• Nichols Hall, Kansas State University, Manhattan, Kansas, built in 1911 as a gymnasium for the university.[2]
  • Norumbega, Camden, Maine, completed in 1886 for Joseph Barker Stearns. The architecture of the mansion combines Châteauesque, Flemish, and Queen Anne motifs. It is listed on the National Register of Historic Places. It is listed on the National Register of Historic Places.[2]
  • Ochre Court, Newport, Rhode Island, Châteauesque style mansion built at a cost of $4.5 million in 1892. Designed by Richard Morris Hunt for Ogden Goelet. It is listed as a contributing building on the National Register of Historic Places.[2]
  • Oheka Castle, Long Island, New York, 109,000-square-foot (10,100 m2) Châteauesque style mansion built for Otto Hermann Kahn from 1914 to 1919. It is the second largest privately held home in the United States. It is listed on the National Register of Historic Places.[2]
  • Olana, Greenport, New York. Designed by Calvert Vaux, it was built in an eclectic mix of Victorian, Persian and Moorish styles. It was built from 1870 to 1872 for Frederic Edwin Church.[2]
  • Old Georgia State Capitol, Milledgeville, Georgia, state capitol building built from 1807 to 1837. It was the first public building built in the Gothic Revival style in the United States. Now a part of Georgia Military College, the Old Capital Museum is housed on the ground floor. It is listed on the National Register of Historic Places.[2]
  • Old Louisiana State Capitol, Baton Rouge, Louisiana, state capitol building built in the Gothic Revival style from 1847 to 1852. Used as a prison by the Union Army following the capture of the city during the Civil War. While being used as a prison it caught fire and the interior was gutted. The interior was rebuilt in 1882 and it continued to be used as the capitol building until 1932. It is a National Historic Landmark.[2]
  • Old Main, Eastern Illinois University campus, Charleston, Illinois, completed in 1899. Built with Indiana limestone in the Gothic Revival style, with turrets, towers, and battlements.[38]
  • Osgood Castle, Redstone, Colorado, built 1902–03 for John C. Osgood, then president of the Colorado Fuel and Iron Company and one of the richest men in the country at the time. It is a 42-room wooden Tudor Revival structure listed on the National Register.[39]
  • Overlook Castle, Asheville, North Carolina, built from 1912 to 1914 for Fred Loring Seely. It is a stone Tudor Revival mansion with towers and a crenelated roof. It is listed on the National Register of Historic Places.[2]
  • Piatt Castles, West Liberty, Ohio, two stone mansions built by brothers Abram Sanders Piatt and Donn Piatt. Both mansions combine Flemish and Gothic styles. Both were started in 1864, with Mac-A-Cheek, built for Abram, completed in 1871 and Mac-O-Chee, built for Donn, completed in 1879. Both are listed on the National Register of Historic Places.[2]
  • Piermont Castle, also known as The Cedars or Lord's Castle, Piermont, New York, built in 1892 for Eleazar Lord. The 15,000-square-foot (1,400 m2) Châteauesque mansion has thirty primary rooms and was designed by McKim, Mead & White. The interior features 18th-century Italian paneling.[40]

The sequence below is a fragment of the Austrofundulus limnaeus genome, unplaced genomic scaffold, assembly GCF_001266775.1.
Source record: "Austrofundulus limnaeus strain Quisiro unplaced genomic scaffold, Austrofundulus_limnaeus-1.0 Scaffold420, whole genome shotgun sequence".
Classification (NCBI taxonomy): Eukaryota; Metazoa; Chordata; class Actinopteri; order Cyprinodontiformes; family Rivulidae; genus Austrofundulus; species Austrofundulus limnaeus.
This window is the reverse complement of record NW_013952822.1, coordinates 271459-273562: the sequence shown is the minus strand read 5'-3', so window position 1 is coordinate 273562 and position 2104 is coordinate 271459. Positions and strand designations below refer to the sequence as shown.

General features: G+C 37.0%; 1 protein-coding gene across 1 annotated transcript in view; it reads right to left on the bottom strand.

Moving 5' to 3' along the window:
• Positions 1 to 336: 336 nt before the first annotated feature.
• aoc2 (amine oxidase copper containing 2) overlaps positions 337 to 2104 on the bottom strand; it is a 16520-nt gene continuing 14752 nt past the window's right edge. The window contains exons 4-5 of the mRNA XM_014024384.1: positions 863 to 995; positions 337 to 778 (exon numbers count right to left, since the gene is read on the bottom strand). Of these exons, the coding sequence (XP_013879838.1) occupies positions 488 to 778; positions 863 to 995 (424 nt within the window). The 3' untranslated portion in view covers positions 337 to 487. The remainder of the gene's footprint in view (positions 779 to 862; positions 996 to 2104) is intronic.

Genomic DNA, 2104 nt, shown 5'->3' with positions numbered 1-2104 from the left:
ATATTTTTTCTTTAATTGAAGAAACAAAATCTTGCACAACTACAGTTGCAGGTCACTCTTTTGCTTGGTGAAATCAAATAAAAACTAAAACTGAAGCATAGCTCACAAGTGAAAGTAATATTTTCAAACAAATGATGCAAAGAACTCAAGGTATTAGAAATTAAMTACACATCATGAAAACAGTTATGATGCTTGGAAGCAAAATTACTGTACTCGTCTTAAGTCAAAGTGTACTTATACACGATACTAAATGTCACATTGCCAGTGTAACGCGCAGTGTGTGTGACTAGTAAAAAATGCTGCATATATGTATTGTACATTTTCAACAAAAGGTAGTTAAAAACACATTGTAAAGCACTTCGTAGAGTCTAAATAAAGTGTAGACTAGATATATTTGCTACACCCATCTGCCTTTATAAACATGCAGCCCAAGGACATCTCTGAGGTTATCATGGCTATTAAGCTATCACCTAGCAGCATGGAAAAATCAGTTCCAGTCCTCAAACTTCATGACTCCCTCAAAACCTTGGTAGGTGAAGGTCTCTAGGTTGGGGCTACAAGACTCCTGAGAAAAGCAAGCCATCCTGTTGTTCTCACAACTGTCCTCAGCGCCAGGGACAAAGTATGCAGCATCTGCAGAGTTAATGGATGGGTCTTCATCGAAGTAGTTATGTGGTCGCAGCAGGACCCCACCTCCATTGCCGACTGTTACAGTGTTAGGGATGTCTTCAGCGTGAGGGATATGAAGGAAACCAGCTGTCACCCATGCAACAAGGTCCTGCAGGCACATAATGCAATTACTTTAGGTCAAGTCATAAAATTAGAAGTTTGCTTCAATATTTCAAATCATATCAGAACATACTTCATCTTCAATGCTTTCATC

• Pyne Castle, originally known as Broadview Villa, Laguna Beach, California, sixty-two room Châteauesque mansion was built from 1927 to 1935 for E. Walter Pyne. The approximately 15,000-square-foot (1,400 m2) masonry structure was converted into apartments during the early 1960s.[41]
  • Quinlan Castle, Birmingham, Alabama, built in 1926 as the Royal Arms Apartments. The four-story building is arranged around an open-air courtyard, with a turreted tower on each corner. The facade features arched windows and doors and is faced is rough stone. It is listed on the National Register of Historic Places.[2]
  • Reid Castle, originally known as Ophir Hall, Purchase, New York, completed in 1892. This granite castle style mansion was designed by Stanford White for Whitelaw Reid. It is six stories and contains eighty-four rooms. The grounds were landscaped by Frederick Law Olmsted. It now part of the Manhattanville College campus. It is listed on the National Register of Historic Places.[2]
  • Richthofen Castle, Denver, Colorado. built from 1883 to 1887 for Walter von Richthofen. His nephew was Manfred von Richthofen, the "Red Baron". The house was supposedly modeled on a castle owned by the Richthofen family in Europe. It was remodeled in 1910 and expanded in 1924.[42]
  • Rhodes Hall, Atlanta, Georgia, built 1902–04 for Amos G. Rhodes, owner of Rhodes Furniture. It was designed by Willis F. Denny in a combination of the Baronial, Châteauesque, and Romanesquestyles. Now surrounded by commercial buildings, it is one of the last surviving Peachtree Street mansions. It is listed on the National Register of Historic Places.[2]
  • Rocky Hill Castle, Courtland, Alabama, built 1858–61 with crenelated connecting walls and five-story Gothic Revival folly tower. It was demolished in 1961.[43]
  • Rubel Castle, also known as Rubel Pharm, Glendora, California, built 1968–88. Castle-like home of Michael Clarke Rubel, who used concrete, stone, and a mixture of recycled materials to construct it.[44]
  • San Francisco Armory, locally known simply as The Armory, Mission District, San Francisco, built from 1912 to 1914. It is a brick Moorish Revival building with loophole windows and corner towers. It is listed on the National Register of Historic Places.[2]
  • Scotty's Castle, Grapevine Mountains, Death Valley, California, built from 1922 to 1931. It is a two-story Mission Revival and Spanish Colonial Revival style villa with two tall towers projecting from the main structure.[45] It is listed on as a historic district on the National Register of Historic Places.[2]
  • Searles Castle, Great Barrington, Massachusetts, completed 1883. Designed by McKim, Mead & White for Mary Hopkins, widow of Mark Hopkins, Jr. She commissioned Edward Francis Searles to design the interior and eventually married him. It is a stone Châteauesque style mansion with forty rooms and seven turrets. It is listed on the National Register of Historic Places.[2]